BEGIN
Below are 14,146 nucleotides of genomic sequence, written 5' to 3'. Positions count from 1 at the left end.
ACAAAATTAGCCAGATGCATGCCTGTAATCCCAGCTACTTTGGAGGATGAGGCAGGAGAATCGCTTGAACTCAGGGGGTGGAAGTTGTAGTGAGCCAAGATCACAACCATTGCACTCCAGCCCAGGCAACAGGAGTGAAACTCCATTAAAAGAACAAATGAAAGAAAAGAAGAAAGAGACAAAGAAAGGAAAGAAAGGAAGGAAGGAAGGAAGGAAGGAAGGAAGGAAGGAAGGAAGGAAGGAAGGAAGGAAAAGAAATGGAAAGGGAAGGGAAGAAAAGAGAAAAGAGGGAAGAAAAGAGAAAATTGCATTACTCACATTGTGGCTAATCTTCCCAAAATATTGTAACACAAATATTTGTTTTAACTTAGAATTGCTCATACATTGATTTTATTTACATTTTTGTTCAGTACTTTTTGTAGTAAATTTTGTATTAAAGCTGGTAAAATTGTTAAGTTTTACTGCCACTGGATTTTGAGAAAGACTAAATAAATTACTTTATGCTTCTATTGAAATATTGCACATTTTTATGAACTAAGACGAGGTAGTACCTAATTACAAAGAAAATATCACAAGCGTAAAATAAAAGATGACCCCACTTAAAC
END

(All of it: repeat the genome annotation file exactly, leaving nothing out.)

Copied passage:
Below are 14,146 nucleotides of genomic sequence, written 5' to 3'. Positions count from 1 at the left end.
ACAAAATTAGCCAGATGCATGCCTGTAATCCCAGCTACTTTGGAGGATGAGGCAGGAGAATCGCTTGAACTCAGGGGGTGGAAGTTGTAGTGAGCCAAGATCACAACCATTGCACTCCAGCCCAGGCAACAGGAGTGAAACTCCATTAAAAGAACAAATGAAAGAAAAGAAGAAAGAGACAAAGAAAGGAAAGAAAGGAAGGAAGGAAGGAAGGAAGGAAGGAAGGAAGGAAGGAAGGAAGGAAGGAAGGAAAAGAAATGGAAAGGGAAGGGAAGAAAAGAGAAAAGAGGGAAGAAAAGAGAAAATTGCATTACTCACATTGTGGCTAATCTTCCCAAAATATTGTAACACAAATATTTGTTTTAACTTAGAATTGCTCATACATTGATTTTATTTACATTTTTGTTCAGTACTTTTTGTAGTAAATTTTGTATTAAAGCTGGTAAAATTGTTAAGTTTTACTGCCACTGGATTTTGAGAAAGACTAAATAAATTACTTTATGCTTCTATTGAAATATTGCACATTTTTATGAACTAAGACGAGGTAGTACCTAATTACAAAGAAAATATCACAAGCGTAAAATAAAAGATGACCCCACTTAAAC